— at Sahuaro Ranch . . . —
The corrals here are the remnants of the sprawling complex of corrals and pastures needed to raise the livestock that was always important to the operations of Sahuaro Ranch.
In early years, horses and mules were the primary source of power for transportation, plowing, and other work. During the 1920s they were replaced by mechanized equipment, but the number of livestock actually increased as the Smith family began raising dairy cows, beef cattle, and later thoroughbred horses.
The square corrals here were used to hold cattle for branding, shipment, and treatment; the circular corral, called a "breaking pen," was used to train horses. The tack house, which is the small shed adjacent to the corrals, was used to store medicine, harnesses, and other "tack," or horse gear.
Other livestock enclosures on the ranch included the pens attached to the dairy barn and blacksmith shop, horse corrals near the Main House, and a fenced pasture in the pecan orchard.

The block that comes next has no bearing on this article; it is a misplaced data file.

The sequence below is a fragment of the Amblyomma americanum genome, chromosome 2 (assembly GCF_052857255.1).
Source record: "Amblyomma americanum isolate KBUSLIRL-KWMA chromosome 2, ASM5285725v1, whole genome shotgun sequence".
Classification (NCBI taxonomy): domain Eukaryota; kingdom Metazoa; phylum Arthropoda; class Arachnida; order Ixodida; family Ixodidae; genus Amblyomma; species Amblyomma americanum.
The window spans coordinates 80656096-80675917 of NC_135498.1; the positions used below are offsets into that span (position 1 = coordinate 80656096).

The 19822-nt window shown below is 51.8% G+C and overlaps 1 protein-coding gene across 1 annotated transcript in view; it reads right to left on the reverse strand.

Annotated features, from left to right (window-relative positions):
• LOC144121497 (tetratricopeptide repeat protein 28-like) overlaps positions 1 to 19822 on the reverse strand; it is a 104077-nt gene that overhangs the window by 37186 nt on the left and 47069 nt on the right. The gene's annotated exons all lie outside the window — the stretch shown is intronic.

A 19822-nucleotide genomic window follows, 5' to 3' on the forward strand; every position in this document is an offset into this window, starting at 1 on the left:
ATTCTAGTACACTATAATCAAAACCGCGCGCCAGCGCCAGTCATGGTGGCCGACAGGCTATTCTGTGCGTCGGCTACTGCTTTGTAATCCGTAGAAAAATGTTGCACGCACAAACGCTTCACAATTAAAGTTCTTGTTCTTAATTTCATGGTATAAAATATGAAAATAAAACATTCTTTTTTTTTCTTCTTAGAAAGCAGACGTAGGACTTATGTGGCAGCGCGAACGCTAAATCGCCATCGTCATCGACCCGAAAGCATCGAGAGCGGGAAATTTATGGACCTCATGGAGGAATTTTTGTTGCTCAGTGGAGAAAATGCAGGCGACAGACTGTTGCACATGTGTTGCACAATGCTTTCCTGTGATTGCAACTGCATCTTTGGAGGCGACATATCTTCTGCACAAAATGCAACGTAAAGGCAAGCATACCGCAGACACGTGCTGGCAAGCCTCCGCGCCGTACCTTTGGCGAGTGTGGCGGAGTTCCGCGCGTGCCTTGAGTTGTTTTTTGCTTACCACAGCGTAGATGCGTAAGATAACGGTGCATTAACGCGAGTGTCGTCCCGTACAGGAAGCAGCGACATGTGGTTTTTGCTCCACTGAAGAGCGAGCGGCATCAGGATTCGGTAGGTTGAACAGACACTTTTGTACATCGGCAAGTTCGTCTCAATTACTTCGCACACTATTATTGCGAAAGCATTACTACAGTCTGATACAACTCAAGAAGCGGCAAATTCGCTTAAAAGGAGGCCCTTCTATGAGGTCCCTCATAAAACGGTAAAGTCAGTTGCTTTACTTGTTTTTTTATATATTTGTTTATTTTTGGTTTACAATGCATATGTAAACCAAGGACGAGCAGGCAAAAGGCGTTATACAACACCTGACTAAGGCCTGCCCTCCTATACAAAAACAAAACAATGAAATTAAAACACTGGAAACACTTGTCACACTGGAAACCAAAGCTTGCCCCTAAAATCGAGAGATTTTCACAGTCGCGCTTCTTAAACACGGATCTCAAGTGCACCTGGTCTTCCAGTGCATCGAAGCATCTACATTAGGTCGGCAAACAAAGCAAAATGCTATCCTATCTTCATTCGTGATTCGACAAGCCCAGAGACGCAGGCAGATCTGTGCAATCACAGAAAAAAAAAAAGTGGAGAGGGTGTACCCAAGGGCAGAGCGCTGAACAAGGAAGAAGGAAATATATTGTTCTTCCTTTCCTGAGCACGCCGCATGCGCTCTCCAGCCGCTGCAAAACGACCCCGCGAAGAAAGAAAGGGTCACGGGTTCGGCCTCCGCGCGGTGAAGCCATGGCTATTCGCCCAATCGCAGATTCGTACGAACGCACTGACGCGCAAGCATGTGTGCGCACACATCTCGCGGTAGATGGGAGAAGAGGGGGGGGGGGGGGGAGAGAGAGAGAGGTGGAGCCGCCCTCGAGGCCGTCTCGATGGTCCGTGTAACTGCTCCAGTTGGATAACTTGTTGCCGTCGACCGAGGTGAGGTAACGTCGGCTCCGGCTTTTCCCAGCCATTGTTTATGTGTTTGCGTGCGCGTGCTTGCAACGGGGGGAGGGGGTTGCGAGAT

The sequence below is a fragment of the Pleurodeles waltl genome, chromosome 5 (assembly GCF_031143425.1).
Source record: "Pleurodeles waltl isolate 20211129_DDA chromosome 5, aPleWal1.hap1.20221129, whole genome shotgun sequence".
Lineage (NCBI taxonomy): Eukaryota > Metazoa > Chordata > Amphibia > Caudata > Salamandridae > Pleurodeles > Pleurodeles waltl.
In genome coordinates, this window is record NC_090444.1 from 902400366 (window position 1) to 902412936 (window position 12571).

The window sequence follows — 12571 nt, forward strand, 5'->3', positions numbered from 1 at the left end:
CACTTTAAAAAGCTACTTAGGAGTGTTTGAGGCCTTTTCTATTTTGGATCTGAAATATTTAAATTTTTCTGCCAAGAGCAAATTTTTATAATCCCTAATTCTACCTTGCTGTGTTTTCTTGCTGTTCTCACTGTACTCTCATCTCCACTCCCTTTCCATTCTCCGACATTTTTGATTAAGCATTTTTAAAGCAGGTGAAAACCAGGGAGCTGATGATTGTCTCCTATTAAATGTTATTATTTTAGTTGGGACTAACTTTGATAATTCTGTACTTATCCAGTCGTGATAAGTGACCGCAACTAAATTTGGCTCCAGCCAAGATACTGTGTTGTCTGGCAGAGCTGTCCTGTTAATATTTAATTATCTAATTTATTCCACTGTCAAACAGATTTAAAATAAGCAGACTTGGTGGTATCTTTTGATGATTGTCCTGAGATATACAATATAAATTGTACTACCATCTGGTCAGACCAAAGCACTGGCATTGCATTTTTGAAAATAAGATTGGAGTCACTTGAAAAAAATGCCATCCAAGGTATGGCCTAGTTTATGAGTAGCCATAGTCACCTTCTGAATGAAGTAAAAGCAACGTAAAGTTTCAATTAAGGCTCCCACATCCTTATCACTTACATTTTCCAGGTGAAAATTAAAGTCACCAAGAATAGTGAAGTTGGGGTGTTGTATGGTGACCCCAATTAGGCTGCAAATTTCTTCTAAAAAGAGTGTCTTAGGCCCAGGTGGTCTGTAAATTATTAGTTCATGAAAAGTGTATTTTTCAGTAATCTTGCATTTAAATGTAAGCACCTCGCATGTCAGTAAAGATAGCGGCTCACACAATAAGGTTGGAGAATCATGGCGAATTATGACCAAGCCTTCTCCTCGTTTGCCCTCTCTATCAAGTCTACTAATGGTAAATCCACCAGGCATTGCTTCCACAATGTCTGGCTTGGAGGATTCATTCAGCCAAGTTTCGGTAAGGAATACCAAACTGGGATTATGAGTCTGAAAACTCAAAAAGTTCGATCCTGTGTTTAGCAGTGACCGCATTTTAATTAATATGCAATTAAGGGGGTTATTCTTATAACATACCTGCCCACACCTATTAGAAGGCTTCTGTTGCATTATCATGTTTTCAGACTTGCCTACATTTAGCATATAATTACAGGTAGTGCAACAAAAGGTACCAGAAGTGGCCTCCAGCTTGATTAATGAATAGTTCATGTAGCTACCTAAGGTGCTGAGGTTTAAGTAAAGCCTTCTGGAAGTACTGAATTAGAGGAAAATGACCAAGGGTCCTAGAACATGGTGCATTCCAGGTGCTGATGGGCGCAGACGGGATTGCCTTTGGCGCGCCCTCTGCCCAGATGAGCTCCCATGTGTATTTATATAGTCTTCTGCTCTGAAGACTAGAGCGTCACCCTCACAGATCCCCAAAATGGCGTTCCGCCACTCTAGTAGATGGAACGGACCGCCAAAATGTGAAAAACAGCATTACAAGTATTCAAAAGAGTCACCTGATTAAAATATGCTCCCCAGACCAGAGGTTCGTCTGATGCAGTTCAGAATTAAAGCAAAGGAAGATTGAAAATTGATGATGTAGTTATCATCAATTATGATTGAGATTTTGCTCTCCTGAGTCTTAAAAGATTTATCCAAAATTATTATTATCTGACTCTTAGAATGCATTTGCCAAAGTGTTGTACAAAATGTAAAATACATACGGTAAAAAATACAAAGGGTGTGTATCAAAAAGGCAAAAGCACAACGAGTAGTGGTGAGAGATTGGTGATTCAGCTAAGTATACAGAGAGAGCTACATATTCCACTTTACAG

On the Ranch Today
The circular breaking pen, constructed in 1972, was the last corral built at the ranch. The horse corrals near the Main House were replaced by the rose garden, and the pecan orchard pasture is now a recreational area located to the west of the historic park.
[Photo captions follow]
[Top left] Horses have been important throughout the entire history of Sahuaro Ranch. The Smith family, who owned Sahuaro Ranch from 1927 until 1977, also used horses to help raise cattle. Here are Beau Boy and Lady-Lady. The narrow Tack House building next to these corrals held equipment needed for the Ranch's horses. (Photo courtesy of the Glendale, Arizona Historical Society).
[Bottom left] ...Sahuaro Ranch cattle from the 1930s. (Photo courtesy of Richard Smith).